I could descend into some pretty dark and neurotic moods when things in my life weren’t working out as I’d hoped, when facing financial pressures, work pressures, and particularly when facing the personal pressures in the form of an alcoholic wife, suffering herself from the manic depression that always accompanies a compulsive disease like alcoholism.
As I had been doing since I was young, I monitored my moods carefully. If I felt I was heading toward depression, or caught myself in one that I had been keeping myself in denial about — when whistling a tune was the last thing I felt like doing — I’d remember my father’s whistling, or remember some of the situations where people spoke to me about whistling’s personal importance in their lives.
My jaw would unclench. The muscles in my face would relax. My legs wouldn’t feel so heavy; my lower back wouldn’t feel so tense. Wherever I was, whatever I was doing, I’d lick my lips and force out a whistle. Maybe the opening notes of a random tune: a movie theme, a rock song, a classical piece, or something that I was making up on the spot.
I’d be aware of my surroundings, and the people around me, but it was like I was in an aquarium and they were on the other side of the glass. I’d sit there looking out, letting the whistling do its work.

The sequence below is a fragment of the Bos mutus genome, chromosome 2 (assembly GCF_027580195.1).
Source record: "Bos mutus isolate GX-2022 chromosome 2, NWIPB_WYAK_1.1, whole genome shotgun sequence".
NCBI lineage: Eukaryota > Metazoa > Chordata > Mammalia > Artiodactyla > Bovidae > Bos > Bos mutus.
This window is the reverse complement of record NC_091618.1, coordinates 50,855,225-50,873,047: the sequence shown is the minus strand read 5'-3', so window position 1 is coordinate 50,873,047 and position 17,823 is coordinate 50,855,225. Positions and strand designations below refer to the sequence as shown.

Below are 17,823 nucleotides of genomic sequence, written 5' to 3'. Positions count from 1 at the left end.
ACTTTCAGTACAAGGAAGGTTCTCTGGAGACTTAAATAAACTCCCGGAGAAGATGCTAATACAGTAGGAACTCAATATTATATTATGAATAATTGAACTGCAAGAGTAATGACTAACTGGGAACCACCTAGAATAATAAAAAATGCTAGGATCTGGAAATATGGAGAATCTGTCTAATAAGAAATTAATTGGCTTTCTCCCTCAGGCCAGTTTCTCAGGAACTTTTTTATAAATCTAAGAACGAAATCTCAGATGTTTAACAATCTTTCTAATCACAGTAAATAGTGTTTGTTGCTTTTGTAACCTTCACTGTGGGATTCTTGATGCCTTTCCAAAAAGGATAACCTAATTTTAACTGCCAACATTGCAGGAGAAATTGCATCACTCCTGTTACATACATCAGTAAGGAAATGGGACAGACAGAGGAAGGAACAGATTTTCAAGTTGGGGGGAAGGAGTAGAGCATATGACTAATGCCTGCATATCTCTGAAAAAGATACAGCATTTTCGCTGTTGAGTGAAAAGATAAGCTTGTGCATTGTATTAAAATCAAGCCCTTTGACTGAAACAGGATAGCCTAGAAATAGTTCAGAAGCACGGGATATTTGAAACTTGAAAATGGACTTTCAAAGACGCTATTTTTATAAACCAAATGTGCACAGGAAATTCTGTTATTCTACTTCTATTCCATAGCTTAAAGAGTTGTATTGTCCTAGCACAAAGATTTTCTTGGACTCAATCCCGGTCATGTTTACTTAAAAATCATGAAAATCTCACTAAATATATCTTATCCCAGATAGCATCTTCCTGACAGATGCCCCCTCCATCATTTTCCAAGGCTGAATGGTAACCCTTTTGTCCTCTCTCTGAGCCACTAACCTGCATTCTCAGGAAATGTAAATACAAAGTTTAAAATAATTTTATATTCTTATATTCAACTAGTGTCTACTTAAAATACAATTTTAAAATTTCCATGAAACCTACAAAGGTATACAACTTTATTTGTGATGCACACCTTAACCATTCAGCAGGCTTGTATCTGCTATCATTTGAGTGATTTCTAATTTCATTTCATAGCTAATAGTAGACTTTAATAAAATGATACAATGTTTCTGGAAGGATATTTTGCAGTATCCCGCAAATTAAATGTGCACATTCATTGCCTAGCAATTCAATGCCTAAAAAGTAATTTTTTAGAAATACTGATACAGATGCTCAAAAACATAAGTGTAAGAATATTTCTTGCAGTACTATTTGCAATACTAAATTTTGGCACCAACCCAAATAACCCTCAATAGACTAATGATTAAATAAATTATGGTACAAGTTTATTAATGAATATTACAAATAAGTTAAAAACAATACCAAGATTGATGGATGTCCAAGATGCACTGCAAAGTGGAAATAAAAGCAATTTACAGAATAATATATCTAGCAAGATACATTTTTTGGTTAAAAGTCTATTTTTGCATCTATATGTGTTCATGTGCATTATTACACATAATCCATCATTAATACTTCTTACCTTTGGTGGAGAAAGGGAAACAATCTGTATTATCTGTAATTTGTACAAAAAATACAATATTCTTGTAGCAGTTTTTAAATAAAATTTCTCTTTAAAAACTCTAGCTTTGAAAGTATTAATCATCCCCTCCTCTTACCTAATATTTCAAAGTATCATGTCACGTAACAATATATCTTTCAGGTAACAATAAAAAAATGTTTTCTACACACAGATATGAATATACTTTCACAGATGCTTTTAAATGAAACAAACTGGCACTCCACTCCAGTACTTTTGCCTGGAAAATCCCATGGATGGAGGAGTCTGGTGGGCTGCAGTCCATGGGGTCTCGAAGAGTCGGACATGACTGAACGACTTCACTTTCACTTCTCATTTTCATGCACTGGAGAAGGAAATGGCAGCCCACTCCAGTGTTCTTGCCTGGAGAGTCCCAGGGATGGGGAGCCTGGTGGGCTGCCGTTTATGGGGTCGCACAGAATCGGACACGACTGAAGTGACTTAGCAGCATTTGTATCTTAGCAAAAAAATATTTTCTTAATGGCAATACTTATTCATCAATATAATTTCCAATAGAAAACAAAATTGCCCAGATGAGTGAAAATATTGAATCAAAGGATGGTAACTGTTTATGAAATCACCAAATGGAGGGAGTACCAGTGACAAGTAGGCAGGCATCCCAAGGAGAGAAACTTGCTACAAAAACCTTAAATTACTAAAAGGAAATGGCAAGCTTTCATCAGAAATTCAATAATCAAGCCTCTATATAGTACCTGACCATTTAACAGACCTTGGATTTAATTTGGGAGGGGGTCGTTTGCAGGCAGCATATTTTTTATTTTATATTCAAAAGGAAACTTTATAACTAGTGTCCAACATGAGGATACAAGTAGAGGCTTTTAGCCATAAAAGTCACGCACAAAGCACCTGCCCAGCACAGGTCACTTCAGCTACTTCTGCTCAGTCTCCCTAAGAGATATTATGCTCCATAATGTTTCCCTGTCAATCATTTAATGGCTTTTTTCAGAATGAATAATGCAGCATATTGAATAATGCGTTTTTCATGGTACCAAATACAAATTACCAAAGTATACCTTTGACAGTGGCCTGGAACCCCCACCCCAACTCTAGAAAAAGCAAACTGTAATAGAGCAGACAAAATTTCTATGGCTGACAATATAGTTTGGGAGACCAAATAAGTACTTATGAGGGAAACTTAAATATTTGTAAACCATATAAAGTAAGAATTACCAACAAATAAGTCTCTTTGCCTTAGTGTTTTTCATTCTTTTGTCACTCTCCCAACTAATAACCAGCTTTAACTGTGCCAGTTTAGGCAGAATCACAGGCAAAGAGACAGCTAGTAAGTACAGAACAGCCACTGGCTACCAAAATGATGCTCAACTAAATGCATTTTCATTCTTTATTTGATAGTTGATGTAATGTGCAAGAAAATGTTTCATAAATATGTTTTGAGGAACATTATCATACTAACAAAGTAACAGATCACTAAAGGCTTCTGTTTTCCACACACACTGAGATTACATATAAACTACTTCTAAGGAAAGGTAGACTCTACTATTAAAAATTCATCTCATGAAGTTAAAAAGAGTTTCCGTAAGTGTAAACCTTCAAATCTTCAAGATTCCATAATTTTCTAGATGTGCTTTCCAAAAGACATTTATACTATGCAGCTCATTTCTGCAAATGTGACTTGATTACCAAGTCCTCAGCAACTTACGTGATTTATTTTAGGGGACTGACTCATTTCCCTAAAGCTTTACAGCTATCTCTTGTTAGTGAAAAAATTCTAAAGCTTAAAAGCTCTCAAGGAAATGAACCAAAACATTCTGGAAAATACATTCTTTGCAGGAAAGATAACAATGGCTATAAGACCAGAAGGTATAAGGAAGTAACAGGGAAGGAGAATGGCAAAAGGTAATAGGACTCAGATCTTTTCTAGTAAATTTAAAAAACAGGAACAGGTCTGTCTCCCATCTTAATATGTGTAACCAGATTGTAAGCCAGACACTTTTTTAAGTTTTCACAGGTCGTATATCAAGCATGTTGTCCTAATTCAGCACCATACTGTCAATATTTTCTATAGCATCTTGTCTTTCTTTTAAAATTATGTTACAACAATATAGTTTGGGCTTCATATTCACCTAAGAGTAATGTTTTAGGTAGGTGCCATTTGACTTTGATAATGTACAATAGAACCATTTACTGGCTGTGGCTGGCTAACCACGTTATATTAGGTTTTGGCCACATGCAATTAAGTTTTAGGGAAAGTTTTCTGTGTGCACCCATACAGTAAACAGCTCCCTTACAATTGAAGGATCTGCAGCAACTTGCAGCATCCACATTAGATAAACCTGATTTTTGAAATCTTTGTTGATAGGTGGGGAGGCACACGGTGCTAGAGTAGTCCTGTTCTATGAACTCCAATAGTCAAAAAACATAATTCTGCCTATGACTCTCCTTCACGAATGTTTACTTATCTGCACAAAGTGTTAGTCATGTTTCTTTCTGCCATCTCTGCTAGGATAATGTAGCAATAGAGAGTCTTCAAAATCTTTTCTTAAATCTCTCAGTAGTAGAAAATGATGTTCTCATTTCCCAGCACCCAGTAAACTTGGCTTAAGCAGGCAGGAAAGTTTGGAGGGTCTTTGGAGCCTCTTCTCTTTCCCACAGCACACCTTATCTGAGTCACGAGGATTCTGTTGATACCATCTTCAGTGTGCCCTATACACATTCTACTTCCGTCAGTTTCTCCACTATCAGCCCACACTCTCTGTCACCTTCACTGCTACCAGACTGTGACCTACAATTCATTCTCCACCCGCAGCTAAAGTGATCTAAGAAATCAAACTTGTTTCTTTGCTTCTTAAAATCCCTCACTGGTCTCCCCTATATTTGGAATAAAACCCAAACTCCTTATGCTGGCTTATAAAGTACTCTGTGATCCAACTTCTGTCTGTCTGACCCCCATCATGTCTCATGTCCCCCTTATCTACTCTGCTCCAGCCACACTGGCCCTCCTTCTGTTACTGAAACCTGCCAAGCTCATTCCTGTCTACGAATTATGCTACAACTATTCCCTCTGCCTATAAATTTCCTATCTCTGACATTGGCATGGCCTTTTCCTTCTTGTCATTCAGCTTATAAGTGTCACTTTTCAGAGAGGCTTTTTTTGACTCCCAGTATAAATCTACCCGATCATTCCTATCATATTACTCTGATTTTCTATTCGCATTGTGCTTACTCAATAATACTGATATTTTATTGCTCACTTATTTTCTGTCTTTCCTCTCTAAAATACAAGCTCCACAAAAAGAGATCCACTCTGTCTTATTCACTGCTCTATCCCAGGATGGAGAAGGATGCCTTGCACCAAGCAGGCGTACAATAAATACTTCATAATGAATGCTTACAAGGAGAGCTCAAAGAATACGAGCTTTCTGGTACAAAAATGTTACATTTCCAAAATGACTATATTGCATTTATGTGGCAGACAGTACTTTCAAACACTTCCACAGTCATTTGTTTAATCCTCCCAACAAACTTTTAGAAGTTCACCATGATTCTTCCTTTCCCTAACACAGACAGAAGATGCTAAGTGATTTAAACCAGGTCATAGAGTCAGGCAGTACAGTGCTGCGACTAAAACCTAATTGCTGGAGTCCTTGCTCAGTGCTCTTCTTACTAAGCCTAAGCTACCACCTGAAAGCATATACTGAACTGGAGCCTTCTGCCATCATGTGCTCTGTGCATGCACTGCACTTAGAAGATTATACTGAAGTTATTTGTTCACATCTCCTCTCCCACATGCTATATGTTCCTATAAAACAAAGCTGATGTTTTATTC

In a few minutes the depression would ease, my anxieties would quieten a bit, and the burden that was weighing me down would seem lighter, at least for the time being, which, as my father said the one time we talked about it, is the best we can ask for.
Usually a week doesn’t go by without at least one person stopping me to mention my whistling. Still no whistlers among them, still their fathers the ones who did the whistling. Still the friendly, enthusiastic comments, with the occasional more personal interchange, such as that with a woman who was writing a memoir about her father’s whistling during World War Two.
She described being underground in the London subway during the Nazi blitz, several hundred people huddling on the platform, her father’s reassuring whistle sounding in the darkness above the thud of bombs dropping in the street overhead.
She asked me if I would read the manuscript when she was done. I said that I’d be delighted to. “He suffered from depression for most of his life, my father did,” she made a point of telling me. “Whistling won’t cure it, he used to say, but sometimes it can come pretty close.”
More than any other, that encounter has stayed with me over the years.
These days I monitor my moods as carefully as ever. If I find they’re darkening and deepening, that I’m letting things over which I have no control get me down, when my ego is making me feel sorry for myself, feel abandoned, jealous, resentful, irritated and angry at everyone I can think of for making me feel this shitty way about myself and the mess that I’ve created with my life, I work to force out a whistle.
Whistling doesn’t cure me, of course, but sometimes it can come pretty close.
Image credit: ColiN00B
Paul Illidge is the author of two books on inter-generational mental illness: THE BLEAKS: A Memoir (ECW Press, 2014), a Globe and Mail Best Book of 2014, and the novel NEVER SO DEAD (James Castle Editions, 2017). He is currently working on a book that looks at the impact and effects of digital communication on mental health.
You may read all of Paul’s MHT guest posts here.